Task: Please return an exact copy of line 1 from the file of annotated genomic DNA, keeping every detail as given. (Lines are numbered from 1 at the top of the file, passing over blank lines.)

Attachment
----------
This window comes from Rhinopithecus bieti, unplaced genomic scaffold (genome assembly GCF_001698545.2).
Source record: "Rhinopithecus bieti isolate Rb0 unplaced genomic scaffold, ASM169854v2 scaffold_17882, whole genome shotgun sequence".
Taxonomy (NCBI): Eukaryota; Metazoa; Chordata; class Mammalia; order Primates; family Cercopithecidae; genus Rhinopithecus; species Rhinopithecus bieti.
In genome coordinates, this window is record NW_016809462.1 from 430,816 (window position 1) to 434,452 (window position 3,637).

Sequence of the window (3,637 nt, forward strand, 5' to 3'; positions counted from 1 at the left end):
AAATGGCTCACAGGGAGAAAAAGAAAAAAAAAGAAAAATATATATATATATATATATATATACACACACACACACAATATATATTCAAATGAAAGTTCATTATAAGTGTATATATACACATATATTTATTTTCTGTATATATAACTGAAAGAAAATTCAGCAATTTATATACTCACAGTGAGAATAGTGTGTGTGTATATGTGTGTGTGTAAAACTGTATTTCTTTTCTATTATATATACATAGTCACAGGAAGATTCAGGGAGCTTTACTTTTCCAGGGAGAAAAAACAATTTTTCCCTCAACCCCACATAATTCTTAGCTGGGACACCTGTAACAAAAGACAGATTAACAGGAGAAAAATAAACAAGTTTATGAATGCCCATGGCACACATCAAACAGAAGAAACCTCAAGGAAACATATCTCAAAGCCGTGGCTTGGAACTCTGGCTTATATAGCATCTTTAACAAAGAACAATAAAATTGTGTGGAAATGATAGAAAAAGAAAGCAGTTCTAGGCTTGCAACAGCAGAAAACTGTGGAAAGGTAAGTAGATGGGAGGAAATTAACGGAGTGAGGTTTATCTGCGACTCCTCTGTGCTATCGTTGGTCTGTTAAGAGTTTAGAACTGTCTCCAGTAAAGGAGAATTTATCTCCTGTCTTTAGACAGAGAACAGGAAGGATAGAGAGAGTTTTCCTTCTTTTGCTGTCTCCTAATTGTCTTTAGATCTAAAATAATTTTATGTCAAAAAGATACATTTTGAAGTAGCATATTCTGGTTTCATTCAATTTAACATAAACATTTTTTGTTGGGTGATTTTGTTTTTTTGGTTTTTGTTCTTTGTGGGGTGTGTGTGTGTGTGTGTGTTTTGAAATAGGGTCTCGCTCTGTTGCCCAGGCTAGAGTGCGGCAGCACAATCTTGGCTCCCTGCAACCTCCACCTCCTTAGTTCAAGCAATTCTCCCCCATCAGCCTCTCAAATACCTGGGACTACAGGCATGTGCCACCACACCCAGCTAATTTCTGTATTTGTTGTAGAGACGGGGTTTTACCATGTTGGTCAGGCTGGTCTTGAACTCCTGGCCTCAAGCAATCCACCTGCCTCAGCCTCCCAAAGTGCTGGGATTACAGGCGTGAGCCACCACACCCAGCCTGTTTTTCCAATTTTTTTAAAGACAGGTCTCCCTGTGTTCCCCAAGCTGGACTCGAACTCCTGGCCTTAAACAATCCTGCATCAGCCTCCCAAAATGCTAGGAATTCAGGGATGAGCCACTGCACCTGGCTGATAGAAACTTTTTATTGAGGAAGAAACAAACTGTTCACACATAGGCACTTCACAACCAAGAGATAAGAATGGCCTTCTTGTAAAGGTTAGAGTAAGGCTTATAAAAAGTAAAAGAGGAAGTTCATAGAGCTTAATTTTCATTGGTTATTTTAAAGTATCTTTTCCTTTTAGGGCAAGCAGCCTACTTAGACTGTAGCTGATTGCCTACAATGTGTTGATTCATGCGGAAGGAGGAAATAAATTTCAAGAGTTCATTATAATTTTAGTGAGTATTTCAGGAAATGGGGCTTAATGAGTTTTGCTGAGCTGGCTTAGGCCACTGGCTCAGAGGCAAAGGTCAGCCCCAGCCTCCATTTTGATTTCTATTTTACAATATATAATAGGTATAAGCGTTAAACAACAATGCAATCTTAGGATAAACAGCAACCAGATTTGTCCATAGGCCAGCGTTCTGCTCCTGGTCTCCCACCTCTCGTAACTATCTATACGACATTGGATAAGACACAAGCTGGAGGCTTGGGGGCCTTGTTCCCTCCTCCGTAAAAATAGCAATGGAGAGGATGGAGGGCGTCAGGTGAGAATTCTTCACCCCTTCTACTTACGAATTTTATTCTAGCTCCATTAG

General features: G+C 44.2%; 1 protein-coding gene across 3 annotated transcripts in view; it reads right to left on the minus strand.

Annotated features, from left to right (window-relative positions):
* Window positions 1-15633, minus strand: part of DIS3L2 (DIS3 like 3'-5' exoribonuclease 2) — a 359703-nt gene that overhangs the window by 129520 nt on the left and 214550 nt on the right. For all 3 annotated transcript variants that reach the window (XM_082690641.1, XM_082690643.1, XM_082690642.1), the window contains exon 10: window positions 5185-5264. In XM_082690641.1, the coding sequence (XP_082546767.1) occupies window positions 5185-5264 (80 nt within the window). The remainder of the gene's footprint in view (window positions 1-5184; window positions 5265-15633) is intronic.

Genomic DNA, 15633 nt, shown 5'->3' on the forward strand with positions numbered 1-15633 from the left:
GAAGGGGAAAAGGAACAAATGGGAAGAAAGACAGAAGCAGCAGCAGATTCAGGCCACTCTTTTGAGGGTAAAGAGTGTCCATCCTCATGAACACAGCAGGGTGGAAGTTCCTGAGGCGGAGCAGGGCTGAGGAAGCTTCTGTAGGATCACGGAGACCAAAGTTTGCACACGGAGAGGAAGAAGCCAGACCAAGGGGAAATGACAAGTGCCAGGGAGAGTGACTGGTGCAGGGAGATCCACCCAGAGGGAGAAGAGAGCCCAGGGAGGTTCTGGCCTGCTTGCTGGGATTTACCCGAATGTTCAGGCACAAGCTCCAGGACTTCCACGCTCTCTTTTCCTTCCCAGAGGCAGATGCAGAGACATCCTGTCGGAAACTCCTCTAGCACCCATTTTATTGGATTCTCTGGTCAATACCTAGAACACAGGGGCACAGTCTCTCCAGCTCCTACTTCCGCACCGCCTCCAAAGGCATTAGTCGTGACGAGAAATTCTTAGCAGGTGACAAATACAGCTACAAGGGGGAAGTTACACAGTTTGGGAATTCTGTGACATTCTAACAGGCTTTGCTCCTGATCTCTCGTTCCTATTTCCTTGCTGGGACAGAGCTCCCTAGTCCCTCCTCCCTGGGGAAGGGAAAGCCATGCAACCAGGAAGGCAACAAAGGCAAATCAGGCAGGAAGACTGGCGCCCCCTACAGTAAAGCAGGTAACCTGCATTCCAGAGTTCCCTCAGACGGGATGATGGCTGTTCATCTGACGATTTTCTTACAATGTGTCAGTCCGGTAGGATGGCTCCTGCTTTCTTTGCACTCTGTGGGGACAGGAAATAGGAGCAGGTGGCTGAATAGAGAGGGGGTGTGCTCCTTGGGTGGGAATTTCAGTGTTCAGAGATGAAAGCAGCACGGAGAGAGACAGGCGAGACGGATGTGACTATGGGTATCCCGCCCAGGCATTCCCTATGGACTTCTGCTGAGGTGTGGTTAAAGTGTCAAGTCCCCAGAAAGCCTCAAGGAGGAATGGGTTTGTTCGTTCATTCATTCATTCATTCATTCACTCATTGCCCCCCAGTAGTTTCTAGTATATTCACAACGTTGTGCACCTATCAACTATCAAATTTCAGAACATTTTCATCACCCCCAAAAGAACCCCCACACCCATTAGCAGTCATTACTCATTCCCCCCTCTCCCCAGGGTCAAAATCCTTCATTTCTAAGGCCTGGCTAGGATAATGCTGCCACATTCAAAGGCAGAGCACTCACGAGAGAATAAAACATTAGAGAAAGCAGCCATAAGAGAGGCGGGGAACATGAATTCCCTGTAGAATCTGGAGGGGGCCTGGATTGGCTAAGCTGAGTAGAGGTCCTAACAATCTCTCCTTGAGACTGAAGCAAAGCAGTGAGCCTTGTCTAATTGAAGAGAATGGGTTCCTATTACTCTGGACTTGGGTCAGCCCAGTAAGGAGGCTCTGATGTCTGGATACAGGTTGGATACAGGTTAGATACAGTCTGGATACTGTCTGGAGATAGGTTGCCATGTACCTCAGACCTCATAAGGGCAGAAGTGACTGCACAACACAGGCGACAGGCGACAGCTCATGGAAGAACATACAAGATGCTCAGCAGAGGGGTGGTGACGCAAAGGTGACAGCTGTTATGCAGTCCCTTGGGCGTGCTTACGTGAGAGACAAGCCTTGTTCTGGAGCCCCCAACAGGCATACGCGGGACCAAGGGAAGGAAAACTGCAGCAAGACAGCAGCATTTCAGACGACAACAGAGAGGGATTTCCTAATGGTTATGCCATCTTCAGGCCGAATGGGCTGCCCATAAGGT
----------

This window comes from Rhinopithecus bieti, unplaced genomic scaffold (genome assembly GCF_001698545.2).